It would be nice to know more about Richard Grantham's life. His friend, Timothy Greenland, tells me RG died in 2009. I can find no obituary notices. The US Social Security Death Index lists a Richard L. Grantham as having been born April 9 1922 and as having died July 28 2009. This seems about right, but there are many RG's out there. If anyone has information on RG that they would be willing to share, please contact me. It would be nice to know more about the founder of Evolutionary Bioinformatics (EB).

Donald Forsdyke

End Note (Sept 2016)

After some correspondence, I finally met Richard at the 2000 Ischia workshop on "Neutralism and Selectionism" (Click Here). At that time he was appeared well and we had a splendid discussion followed up by even more correspondence.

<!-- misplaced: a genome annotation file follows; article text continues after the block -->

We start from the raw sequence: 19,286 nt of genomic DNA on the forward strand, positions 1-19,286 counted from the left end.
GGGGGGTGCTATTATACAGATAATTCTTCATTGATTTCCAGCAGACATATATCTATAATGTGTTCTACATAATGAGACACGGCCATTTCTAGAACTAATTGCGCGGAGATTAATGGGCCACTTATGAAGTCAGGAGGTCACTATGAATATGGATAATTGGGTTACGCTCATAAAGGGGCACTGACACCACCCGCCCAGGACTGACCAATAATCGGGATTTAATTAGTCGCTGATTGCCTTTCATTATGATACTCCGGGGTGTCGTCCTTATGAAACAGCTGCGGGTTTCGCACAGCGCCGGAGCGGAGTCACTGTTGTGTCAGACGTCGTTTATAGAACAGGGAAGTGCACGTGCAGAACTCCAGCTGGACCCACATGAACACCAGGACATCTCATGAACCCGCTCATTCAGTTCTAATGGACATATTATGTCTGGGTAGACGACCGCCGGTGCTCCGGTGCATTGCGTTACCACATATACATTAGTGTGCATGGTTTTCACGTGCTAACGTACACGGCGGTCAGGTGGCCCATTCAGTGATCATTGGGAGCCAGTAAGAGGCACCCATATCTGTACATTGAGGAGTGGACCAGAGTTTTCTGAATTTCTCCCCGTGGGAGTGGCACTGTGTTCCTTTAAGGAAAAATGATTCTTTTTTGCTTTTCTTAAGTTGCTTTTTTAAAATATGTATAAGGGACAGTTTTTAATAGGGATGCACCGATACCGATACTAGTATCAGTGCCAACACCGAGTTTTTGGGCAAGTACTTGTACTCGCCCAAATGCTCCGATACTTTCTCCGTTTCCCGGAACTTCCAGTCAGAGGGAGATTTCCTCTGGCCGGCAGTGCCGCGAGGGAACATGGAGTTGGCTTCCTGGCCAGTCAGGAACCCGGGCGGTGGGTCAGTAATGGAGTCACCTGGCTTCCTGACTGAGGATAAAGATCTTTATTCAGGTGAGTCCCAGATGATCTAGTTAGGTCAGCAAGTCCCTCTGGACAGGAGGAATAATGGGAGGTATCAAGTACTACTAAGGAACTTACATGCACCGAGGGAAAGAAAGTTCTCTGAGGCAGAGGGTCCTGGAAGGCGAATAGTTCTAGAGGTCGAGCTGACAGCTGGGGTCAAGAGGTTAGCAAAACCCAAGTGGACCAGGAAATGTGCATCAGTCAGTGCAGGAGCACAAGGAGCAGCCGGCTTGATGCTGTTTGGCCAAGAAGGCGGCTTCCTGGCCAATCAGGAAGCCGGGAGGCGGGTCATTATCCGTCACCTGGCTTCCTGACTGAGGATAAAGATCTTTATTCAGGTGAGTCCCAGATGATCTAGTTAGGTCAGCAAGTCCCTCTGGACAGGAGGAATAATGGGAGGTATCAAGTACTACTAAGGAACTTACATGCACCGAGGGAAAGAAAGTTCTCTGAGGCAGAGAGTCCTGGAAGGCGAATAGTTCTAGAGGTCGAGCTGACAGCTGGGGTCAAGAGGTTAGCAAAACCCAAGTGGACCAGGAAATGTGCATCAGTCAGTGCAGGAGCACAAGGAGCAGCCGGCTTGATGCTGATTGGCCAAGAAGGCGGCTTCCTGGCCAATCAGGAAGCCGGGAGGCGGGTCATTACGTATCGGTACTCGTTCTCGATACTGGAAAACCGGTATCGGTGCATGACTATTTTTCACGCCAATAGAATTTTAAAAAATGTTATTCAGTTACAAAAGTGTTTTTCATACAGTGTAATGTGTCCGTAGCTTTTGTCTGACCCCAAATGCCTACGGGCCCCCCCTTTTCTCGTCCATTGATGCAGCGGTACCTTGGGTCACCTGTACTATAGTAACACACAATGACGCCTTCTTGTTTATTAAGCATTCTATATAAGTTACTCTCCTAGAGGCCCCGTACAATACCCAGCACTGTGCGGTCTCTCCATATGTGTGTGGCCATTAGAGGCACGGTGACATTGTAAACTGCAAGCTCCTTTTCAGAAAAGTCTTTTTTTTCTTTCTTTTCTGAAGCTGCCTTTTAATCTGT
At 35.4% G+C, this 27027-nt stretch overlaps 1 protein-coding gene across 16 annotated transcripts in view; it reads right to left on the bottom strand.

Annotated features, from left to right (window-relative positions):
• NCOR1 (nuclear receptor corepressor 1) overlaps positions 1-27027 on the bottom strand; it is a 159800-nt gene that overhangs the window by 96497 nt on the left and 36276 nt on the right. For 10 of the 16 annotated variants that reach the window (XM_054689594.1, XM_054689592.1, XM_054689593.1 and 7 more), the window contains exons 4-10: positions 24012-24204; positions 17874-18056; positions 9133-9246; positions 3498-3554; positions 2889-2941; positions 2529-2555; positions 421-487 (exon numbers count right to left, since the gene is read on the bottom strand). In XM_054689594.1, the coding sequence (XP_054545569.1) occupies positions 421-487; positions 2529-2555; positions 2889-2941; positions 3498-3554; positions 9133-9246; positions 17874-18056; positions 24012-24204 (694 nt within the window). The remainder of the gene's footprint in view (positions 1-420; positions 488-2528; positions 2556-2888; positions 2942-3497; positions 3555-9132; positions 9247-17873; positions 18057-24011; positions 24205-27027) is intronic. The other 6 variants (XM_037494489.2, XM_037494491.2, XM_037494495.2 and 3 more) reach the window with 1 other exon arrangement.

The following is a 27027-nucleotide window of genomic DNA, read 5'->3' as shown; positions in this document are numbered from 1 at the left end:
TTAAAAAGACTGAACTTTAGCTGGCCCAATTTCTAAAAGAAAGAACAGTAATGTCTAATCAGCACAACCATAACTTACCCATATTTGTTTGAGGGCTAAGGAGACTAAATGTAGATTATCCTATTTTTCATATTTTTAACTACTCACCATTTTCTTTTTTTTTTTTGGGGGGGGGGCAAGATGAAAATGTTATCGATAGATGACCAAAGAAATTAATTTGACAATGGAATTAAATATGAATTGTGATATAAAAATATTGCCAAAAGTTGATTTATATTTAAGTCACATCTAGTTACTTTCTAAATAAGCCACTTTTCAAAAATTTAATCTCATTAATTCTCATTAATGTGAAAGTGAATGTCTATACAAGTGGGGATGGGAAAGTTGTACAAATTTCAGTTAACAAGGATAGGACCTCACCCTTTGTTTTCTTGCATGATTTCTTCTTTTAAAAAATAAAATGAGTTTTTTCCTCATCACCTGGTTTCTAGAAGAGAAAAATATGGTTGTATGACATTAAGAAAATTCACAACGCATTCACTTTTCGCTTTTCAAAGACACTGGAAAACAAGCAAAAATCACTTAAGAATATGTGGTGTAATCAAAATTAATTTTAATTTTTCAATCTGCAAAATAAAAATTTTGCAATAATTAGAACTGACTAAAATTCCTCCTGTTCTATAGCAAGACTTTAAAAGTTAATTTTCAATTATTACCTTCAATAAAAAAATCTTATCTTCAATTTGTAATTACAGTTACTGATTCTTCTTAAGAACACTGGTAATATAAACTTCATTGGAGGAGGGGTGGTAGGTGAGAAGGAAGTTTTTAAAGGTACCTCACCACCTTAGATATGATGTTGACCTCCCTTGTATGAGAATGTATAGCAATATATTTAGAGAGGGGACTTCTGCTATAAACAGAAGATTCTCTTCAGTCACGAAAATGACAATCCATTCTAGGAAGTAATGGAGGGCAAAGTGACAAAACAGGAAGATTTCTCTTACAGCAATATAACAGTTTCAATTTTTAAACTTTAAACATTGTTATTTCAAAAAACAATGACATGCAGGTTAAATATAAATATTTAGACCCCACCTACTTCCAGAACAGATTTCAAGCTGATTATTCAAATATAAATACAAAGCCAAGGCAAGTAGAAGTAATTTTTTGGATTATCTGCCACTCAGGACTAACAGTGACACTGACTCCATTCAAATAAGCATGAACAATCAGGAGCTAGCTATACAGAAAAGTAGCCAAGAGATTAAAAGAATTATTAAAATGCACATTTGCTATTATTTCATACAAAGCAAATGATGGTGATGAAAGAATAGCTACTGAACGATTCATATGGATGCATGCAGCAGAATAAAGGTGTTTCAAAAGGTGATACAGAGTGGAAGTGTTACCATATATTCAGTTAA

For many years Richard was deeply concerned to find some way to remedy the environmental degradation of our planet and sought out Thomas Goreau with whom there was a long correspondence. He and Timothy Greenland have published their reminiscences of Richard in the forward to a book, where he is hailed as "the father of geotherapy:"

Geotherapy. Innovative Methods of Soil Fertility Restoration, Carbon Sequestration, and Reversing CO2 Increase. (Goreau TJ, Larson RW, Campe J, editors) CRC Press, 2015 (Taylor & Francis Group) pp. ix-xi.

Richard Grantham: Father of Geotherapy, 1922–2009